Login to MyKarger

New to MyKarger? Click here to sign up.



Login with Facebook

Forgot your password?

Authors, Editors, Reviewers

For Manuscript Submission, Check or Review Login please go to Submission Websites List.

Submission Websites List

Institutional Login
(Shibboleth or Open Athens)

For the academic login, please select your country in the dropdown list. You will be redirected to verify your credentials.

Pathways of post-transcriptional gene regulation in mammalian germ cell development

Author affiliations

Institute of Human Genetics, University of Newcastle upon Tyne, Newcastle (England)

Related Articles for ""

Cytogenet Genome Res 103:210–216 (2003)

Do you have an account?

Login Information





Contact Information












By signing up for MyKarger you will automatically participate in our year-End raffle.
If you Then Do Not wish To participate, please uncheck the following box.

Yes, I wish To participate In the year-End raffle And Get the chance To win some Of our most interesting books, And other attractive prizes.


I have read the Karger Terms and Conditions and agree.



Login Information





Contact Information












By signing up for MyKarger you will automatically participate in our year-End raffle.
If you Then Do Not wish To participate, please uncheck the following box.

Yes, I wish To participate In the year-End raffle And Get the chance To win some Of our most interesting books, And other attractive prizes.


I have read the Karger Terms and Conditions and agree.



To view the fulltext, please log in

To view the pdf, please log in

Buy

  • FullText & PDF
  • Unlimited re-access via MyKarger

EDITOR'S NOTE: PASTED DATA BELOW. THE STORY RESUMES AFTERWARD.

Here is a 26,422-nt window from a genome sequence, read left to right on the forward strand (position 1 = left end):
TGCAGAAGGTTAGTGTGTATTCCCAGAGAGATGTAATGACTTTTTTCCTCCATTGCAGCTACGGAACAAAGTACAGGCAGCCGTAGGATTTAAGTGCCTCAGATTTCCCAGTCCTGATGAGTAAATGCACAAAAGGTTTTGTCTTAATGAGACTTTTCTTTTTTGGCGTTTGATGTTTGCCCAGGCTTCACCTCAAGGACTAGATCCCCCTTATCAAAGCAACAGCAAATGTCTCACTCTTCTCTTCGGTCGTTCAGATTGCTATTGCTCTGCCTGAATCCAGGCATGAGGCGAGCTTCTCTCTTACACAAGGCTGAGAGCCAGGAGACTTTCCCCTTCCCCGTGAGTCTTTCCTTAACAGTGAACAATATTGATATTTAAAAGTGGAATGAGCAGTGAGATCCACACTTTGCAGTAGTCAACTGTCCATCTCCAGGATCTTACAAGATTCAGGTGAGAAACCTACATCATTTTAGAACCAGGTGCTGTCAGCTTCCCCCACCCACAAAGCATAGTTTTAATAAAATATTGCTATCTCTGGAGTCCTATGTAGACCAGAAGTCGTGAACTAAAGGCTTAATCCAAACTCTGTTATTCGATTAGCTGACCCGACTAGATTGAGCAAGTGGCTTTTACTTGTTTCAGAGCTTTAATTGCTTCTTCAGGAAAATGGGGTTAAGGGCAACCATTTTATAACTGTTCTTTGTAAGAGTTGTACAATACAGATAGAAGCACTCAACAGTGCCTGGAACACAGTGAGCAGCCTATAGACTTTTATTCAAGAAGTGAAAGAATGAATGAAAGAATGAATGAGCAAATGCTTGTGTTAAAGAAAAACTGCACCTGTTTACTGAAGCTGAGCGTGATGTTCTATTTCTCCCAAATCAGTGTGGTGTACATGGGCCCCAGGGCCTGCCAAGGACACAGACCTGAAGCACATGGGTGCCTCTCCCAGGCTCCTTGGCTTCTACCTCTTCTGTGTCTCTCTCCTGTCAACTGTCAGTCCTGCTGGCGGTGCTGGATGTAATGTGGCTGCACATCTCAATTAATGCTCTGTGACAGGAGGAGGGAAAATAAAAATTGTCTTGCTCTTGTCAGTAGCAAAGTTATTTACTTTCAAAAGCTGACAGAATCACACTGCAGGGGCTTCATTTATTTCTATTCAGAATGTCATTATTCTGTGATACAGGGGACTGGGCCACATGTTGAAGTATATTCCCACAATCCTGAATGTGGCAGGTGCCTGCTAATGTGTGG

• Unrestricted printing, no saving restrictions for personal use
read more

CHF 38.00 *
EUR 35.00 *
USD 39.00 *

Select

KAB

Buy a Karger Article Bundle (KAB) and profit from a discount!

If you would like to redeem your KAB credit, please log in.


Save over 20% compared to the individual article price.
Learn more

Rent/Cloud

  • Rent for 48h to view
  • Buy Cloud Access for unlimited viewing via different devices
  • Synchronizing in the ReadCube Cloud
  • Printing and saving restrictions apply

Rental: USD 8.50
Cloud: USD 20.00


Select

Subscribe

  • Access to all articles of the subscribed year(s) guaranteed for 5 years
  • Unlimited re-access via Subscriber Login or MyKarger
  • Unrestricted printing, no saving restrictions for personal use
read more

Subcription rates


Select

* The final prices may differ from the prices shown due to specifics of VAT rules.

Article / Publication Details

First-Page Preview
Abstract of Paper

Received: September 11, 2003
Accepted: November 14, 2003
Published online: March 30, 2004
Issue release date: 2003

Number of Print Pages: 7
Number of Figures: 1
Number of Tables: 1

ISSN: 1424-8581 (Print)
eISSN: 1424-859X (Online)

For additional information: https://www.karger.com/CGR

Abstract